On my drive home from Corona del Mar earlier this week I listened to an NPR broadcast with Alain de Botton about the value of art as therapy. As author of the study he was promoting the idea that art should have a therapeutic value but over the years the art establishment, the guardians of art, have changed the idea of art to be so subjective, so elusive, and so without defined meaning that art has become whatever the viewer wants to see in it.
Anyway, the discussion digressed and wandered into the territory of why people insist on seeing the original artwork, sometimes paying a premium to museums for the privilege, when seeing a good reproduction in a book or print will give them the same satisfaction, visually at least. An interesting comparison was made with regard to books and music. You would not insist on hearing only the original of Beethoven's 5th (even if you could, which you can't) nor would you only listen to it live. I have at least 3 recordings of his 5th symphony and have yet to hear it live. I doubt anyone feels they can only really hear Beethoven if they attend a live concert. The same with books, I think it's safe to say that anyone would achieve the same amount of pleasure by reading a 20th century copy of Shakespeare's Henry V without having to hold the original folios.
All the while I'm listening to this I'm thinking of how it relates to taking and owning those iconic shots we all gravitate to. For the tourist, perhaps a well produced postcard of Mesa Arch at sunrise will do. But for the photographer, what is it about bagging the big game of scenic icons?
I can only answer for myself. To a great extent it's a matter of doing it; of applying my skill level against what has been set as a standard. By standard I mean those top 10 images of [insert iconic scene here]. There is some sense of accomplishment in bagging an icon at 5am. It's totally personal, I don't expect to sell any of my Mesa Arch sunrise images, I expect most people to yawn when they see (oh, god) another Mesa Arch at sunrise picture… But that's okay. I have hundreds of interesting photos from that trip, the Mesa Arch photos are a small minority of the pictures I made while in Canyonlands. I would severely regret not taking the opportunity to grab the icon while it was in reach. And, as a photographer, I had to grab that icon while bathed in its iconic light, at literally the crack of dawn, and again literally, accompanied by 15 or so other pilgrims.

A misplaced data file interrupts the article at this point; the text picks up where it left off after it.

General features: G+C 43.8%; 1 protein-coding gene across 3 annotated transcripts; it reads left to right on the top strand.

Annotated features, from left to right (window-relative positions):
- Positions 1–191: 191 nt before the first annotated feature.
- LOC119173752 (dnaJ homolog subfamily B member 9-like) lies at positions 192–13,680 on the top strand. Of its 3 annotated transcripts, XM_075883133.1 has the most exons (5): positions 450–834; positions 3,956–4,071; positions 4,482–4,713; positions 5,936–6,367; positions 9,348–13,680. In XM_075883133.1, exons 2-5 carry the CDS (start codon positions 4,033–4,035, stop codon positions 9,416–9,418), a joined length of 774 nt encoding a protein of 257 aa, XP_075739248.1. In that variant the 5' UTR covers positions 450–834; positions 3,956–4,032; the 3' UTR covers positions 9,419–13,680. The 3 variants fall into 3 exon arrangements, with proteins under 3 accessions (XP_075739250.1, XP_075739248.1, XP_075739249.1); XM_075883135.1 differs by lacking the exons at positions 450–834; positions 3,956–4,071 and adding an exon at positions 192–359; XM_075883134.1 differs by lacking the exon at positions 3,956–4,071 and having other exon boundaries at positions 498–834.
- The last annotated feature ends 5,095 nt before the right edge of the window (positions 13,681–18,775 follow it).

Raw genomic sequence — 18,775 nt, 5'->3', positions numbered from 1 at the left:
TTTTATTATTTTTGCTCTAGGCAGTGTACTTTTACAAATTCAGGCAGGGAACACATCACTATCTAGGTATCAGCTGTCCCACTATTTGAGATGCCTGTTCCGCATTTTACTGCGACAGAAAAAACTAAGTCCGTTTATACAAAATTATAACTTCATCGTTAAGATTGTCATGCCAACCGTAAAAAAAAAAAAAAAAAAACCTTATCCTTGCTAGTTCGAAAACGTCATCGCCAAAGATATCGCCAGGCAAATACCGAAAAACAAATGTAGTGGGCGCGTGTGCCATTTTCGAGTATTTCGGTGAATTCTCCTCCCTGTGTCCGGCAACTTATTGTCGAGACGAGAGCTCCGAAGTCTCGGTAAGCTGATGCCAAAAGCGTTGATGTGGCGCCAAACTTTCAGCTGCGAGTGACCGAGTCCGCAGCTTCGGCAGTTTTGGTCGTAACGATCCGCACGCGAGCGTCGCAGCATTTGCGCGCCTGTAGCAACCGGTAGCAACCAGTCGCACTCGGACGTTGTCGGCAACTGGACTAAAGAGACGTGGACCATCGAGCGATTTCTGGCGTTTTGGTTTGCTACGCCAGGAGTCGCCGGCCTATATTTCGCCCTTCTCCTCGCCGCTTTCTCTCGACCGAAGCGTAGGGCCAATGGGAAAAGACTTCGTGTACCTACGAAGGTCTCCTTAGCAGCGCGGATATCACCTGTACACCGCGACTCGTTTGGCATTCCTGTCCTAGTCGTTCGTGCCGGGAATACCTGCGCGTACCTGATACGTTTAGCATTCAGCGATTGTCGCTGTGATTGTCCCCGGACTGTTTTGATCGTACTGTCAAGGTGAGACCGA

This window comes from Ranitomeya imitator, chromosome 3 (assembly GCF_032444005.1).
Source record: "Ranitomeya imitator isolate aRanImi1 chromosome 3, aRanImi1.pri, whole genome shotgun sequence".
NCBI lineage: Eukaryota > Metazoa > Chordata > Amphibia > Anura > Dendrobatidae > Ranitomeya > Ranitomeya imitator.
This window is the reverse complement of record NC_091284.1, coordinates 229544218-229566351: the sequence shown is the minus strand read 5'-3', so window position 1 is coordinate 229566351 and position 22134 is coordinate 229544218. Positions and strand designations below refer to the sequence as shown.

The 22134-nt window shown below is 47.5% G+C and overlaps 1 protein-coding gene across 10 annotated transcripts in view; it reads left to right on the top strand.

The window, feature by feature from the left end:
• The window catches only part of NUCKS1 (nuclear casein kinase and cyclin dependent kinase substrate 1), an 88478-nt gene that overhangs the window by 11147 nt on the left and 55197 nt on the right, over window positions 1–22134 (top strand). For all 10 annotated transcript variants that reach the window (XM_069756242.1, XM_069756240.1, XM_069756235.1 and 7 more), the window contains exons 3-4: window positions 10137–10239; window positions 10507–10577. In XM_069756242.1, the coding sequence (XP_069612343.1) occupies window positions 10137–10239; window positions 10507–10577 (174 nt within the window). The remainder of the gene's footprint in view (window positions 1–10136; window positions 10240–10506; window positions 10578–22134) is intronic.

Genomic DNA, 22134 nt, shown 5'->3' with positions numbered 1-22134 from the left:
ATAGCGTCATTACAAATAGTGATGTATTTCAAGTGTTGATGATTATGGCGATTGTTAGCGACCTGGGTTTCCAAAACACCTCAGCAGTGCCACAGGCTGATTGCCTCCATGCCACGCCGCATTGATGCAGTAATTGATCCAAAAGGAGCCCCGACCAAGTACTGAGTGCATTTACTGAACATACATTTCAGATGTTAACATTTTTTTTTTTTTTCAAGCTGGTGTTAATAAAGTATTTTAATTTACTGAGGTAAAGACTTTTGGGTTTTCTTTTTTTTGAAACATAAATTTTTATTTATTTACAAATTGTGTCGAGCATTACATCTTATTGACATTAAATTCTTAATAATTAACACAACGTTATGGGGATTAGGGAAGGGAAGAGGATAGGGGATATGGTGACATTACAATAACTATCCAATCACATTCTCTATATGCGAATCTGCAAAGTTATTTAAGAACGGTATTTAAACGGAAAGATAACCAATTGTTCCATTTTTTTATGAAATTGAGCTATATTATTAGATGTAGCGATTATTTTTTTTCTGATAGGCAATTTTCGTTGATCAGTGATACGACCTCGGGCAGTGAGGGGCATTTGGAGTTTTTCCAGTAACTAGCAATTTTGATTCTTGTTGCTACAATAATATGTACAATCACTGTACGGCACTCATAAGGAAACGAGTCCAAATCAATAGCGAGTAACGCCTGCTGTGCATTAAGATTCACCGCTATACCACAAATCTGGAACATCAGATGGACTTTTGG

Then there's visiting the place where someone like Ansel Adams stood and seeing first hand the places he photographed; and this is not something you can get by buying a postcard in the gift shop. By being there you feel the texture of the place, the smells, the wind, the bite of an early morning, the desire for more coffee. There is nothing like that in a postcard or picture book.
And, it's fun.
Unfortunately, the internet has shown everyone, and I mean everyone, the beauty of these spots and now they all want to see them and, for better or worse, jostle with me for position in the early morning to photograph them for their own collection of icons. It's The Tragedy of the Commons once more.
Keywords: Alain de Botton, Canyonlands, Mesa Arch, Utah, icons, originals, photographing, photographing icons, photography
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